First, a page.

There are some people who make 'personal' porn movies or images which are not scripted but just 'played out'.
Is sexting a bad thing?
Sexting isn’t a ‘bad’ thing of itself. In fact, using technology to negotiate and develop sexual relationships has become a regular part of many teenagers' lives.
However, it can be harmful if a sext message is forwarded on to others not intended by the sender. In some instances sexting can be dangerous and illegal. For example, it is a crime to take a sexual photo or image of a person under the age of 16 and/or to encourage someone to take a sexual photo or image of themselves, even if the person is a boyfriend/girlfriend.
Students need to be aware of the risks and implications of sexting and know what to do if they receive one. The key message is to remember that once an image is sent to someone else, you can’t be sure where it may end up!
See the esafety.gov.au website for more information.
What does ‘drink spiking’ mean?
A drink being ‘spiked’ means that a drug or a combination of drugs has been added to a person’s drink without them knowing.
Drink spiking may have been done as a practical joke but it can lead to sexual assault, robbery and/or violence. People often do not realise that something has been added to their drink until it is too late.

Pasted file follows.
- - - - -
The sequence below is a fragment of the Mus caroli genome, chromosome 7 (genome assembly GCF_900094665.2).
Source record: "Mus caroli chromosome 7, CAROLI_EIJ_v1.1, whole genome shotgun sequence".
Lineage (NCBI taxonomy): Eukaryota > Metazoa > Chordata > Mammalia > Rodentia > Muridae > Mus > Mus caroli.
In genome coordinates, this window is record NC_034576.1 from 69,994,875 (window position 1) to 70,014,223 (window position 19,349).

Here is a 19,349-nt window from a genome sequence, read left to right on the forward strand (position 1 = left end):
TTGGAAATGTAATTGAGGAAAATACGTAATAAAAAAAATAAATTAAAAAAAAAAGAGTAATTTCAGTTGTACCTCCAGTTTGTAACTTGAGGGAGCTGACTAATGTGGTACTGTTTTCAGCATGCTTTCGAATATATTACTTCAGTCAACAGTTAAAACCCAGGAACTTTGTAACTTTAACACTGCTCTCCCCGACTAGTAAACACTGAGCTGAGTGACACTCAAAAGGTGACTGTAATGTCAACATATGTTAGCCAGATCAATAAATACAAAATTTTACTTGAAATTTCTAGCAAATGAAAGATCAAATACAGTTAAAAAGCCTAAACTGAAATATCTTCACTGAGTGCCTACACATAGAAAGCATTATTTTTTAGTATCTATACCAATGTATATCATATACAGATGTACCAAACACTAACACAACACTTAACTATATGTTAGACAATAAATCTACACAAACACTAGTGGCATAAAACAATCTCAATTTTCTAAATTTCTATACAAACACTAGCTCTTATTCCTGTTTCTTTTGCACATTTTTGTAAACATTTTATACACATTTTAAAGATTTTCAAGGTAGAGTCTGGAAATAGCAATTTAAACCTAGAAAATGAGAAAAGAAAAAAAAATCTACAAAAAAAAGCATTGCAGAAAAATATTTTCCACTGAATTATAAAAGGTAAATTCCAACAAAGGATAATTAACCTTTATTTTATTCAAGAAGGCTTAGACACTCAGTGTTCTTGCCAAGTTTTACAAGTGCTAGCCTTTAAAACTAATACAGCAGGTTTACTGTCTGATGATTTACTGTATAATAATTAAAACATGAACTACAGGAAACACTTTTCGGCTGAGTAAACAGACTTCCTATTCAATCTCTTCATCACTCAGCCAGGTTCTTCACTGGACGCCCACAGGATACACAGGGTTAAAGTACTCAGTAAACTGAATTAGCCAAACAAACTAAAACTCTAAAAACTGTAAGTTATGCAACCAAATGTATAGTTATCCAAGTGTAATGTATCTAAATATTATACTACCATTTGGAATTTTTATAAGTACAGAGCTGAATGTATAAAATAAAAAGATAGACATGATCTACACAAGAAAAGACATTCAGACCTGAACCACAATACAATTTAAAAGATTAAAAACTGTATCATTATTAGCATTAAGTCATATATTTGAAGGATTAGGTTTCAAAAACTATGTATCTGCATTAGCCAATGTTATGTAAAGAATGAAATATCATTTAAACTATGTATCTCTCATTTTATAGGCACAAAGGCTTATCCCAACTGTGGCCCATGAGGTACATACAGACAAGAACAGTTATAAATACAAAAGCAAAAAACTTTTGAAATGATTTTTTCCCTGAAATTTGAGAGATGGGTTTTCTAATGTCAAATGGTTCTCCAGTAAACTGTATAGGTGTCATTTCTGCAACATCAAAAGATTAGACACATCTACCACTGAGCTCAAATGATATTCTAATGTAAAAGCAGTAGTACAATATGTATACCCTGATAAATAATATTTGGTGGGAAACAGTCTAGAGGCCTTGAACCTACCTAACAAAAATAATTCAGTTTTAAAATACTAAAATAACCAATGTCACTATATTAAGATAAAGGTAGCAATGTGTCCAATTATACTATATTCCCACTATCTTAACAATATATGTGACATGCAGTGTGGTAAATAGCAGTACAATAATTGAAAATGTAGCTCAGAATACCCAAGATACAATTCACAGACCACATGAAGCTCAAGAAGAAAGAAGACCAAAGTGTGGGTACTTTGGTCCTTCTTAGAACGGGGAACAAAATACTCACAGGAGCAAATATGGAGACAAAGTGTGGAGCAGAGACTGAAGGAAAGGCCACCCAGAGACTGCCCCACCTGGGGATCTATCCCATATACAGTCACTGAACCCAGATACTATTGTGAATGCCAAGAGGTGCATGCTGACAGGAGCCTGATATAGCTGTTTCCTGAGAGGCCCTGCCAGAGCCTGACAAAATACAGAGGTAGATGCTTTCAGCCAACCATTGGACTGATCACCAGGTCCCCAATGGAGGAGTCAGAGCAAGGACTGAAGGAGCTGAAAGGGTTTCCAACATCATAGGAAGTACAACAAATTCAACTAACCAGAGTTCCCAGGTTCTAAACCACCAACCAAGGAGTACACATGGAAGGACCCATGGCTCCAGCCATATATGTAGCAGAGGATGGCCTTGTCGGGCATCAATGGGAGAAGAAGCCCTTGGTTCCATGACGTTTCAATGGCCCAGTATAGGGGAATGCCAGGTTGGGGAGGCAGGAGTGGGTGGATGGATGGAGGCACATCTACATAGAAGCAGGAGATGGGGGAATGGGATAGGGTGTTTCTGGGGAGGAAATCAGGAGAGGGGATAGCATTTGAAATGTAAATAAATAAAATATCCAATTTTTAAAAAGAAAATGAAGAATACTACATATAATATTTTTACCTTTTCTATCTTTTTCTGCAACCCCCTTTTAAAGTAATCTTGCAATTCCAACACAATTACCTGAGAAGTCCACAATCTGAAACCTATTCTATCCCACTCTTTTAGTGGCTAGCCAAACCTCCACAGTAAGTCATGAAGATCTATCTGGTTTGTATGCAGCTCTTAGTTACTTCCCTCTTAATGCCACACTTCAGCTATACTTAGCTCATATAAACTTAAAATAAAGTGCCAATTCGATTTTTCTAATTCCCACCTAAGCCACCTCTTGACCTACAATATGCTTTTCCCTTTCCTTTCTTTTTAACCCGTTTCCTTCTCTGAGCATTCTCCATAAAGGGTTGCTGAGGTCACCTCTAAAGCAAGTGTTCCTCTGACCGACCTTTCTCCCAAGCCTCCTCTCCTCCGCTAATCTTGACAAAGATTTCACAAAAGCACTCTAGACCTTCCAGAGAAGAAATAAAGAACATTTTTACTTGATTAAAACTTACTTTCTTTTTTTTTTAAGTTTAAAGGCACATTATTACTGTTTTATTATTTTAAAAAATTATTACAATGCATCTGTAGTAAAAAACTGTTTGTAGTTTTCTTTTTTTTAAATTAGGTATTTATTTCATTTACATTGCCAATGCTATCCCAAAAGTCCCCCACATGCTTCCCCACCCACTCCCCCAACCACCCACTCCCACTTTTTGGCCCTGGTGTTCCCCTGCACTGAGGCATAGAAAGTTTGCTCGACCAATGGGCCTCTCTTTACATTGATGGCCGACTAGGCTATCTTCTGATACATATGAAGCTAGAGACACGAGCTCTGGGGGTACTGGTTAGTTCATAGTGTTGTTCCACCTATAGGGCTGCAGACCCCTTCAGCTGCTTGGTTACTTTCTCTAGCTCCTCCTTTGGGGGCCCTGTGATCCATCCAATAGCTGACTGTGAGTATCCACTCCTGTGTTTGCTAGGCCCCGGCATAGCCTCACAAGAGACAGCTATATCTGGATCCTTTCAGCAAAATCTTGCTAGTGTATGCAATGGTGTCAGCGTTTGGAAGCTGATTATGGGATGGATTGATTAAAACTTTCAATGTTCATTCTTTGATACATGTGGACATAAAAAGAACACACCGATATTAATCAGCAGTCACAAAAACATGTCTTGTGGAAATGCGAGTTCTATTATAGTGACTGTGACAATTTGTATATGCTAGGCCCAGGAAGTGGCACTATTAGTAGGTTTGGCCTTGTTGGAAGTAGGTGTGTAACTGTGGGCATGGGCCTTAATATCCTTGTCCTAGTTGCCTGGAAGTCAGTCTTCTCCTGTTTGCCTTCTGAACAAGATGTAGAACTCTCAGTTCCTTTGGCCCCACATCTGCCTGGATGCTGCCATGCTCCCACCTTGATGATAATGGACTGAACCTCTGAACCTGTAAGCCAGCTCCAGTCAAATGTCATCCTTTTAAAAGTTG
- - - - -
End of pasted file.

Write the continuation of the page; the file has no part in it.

Some tips to avoid having a drink spiked is to only accept drinks from people you know and trust, always keep your drink with you, don’t share drinks and if you start to feel dizzy or you think your drink may have been spiked, get to a safe place with people you know and trust.
See the Get the Facts website for more information.
What is the best type of feminine hygiene sanitary product to use? How does a tampon fit in and out?
There are many different types of pads and tampons, and girls need to find the type they are most comfortable using. It's best to talk it over with a parent, older sister or cousin, school nurse or a trusted adult.
It is important to change sanitary products frequently - every 3 or 4 hours during the day. Menstrual fluid has no odour until it meets the air, however a pad or tampon left in place for too long can begin to smell and it can lead to infection.
Tampon packets contain Instructions (and pictures) for insertion. There is a large range of different types to choose from, including 'slim’ versions and some with applicators which will be best to use when a girl is just starting to use them for the first time. When a tampon is properly inserted it can't be felt at all.
What is the legal age for getting a tattoo or piercing and do parents need to know?
In Western Australia, it is illegal to tattoo or brand a person under 18 years of age without the written consent of a parent of legal guardian. This law also applies to the execution of intimate and non-intimate body piercings.
It is also illegal for someone under 16 years to have their ears pierced without parent or guardian consent.
Where a person under the age of 18 has written parent or legal guardian consent to be tattooed, the tattoo artist has the right to refuse the service, and choose not do the tattoo.
What is the ‘morning after pill’ and how does it work?
The ‘morning after pill’ is a hormone pill that can be taken to prevent pregnancy up to three days (72 hours) after having unprotected sex. The sooner it is taken the more effective it is.
The hormones help prevent sperm from reaching the egg, and to delay ovulation. They also prevent an already fertilised egg from implanting into the uterus.